Council Member Antonio Reynoso said, “With the City’s rising cost of living, many New Yorkers are turning to freelance work to supplement their incomes, and more than a million New Yorkers depend on freelance income for either some or all of their wages. We don’t tolerate wage theft in any industry, and we won’t tolerate it for freelance workers, either. The Freelance Isn’t Free Act gives these workers peace of mind in knowing they will be compensated for their time, and sends a message to employers that they cannot take advantage of workers just because they are freelancers.”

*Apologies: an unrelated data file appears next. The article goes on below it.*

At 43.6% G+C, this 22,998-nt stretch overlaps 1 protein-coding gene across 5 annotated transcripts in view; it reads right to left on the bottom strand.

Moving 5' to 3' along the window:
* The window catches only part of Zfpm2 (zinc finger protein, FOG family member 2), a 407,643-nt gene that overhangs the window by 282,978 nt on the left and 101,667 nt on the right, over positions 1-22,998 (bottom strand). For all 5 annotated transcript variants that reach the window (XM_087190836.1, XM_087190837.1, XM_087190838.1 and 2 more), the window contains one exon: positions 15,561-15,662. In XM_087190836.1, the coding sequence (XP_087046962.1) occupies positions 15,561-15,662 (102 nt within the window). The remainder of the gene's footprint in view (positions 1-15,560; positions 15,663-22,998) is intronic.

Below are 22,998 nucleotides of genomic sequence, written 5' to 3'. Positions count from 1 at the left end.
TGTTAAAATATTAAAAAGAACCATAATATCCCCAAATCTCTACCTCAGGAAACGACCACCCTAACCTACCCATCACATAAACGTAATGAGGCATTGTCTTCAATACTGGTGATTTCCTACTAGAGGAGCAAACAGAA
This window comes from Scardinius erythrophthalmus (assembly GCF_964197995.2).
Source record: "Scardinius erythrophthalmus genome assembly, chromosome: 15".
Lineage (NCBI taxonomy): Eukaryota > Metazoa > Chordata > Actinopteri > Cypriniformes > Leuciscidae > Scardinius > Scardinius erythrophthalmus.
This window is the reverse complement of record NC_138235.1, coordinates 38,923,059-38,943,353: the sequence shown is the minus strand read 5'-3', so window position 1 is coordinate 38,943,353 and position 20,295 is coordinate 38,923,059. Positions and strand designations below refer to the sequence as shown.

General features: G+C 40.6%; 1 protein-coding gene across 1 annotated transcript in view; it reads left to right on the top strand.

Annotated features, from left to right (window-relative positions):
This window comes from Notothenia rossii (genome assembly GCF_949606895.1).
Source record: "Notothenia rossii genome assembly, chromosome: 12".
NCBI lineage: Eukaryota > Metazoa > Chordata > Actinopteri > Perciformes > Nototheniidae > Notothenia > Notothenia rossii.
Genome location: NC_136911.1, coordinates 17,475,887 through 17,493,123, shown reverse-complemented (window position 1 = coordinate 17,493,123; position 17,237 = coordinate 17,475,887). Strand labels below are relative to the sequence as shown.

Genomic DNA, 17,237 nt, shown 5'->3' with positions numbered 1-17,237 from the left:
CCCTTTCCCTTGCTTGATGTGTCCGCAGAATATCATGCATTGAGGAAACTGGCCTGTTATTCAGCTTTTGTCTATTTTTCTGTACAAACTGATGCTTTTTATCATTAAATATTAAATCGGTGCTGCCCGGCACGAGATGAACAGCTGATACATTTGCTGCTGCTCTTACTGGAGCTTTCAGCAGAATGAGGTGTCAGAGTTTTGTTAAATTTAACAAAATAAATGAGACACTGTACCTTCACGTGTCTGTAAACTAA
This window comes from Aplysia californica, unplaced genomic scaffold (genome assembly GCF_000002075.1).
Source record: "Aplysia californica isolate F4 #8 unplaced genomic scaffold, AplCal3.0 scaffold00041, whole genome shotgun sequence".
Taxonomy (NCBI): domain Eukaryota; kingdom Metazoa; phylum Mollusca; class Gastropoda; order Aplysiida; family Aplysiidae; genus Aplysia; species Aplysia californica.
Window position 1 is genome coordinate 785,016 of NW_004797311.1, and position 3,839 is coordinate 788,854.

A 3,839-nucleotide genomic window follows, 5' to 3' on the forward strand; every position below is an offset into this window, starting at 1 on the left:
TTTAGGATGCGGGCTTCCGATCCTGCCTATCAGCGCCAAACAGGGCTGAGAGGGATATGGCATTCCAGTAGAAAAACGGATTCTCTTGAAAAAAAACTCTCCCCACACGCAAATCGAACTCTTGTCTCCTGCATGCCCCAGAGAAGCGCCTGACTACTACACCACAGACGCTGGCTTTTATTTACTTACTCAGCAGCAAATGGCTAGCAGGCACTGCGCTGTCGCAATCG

Additional prominent backers include the United Federation of Teachers (UFT), Service Employees International Union Local 32BJ (SEIU 32BJ), the National Employment Law Project (NELP), the National Domestic Workers Alliance, WeWork, General Assembly, American Sustainable Business Council, Brooklyn Chamber of Commerce, Make the Road New York, Kickstarter, Work Market, New York Tech Alliance, FreshBooks, National Guestworker Alliance, the National Writers Union, Partnership for Working Families, ALIGN: The Alliance for a Greater New York, American Society of Media Photographers, Brooklyn Creative League, The Yard, Civic Hall, Grind, Impact Hub NYC, Lower Manhattan Headquarters, Impact Hub NYC, Managed by Q, Contently, Musicians for Musicians, Ask Domino, Promptly, Center for Social Innovation, Graphic Artists Guild, Painless 1099, Tycoon, AND CO, and Soply.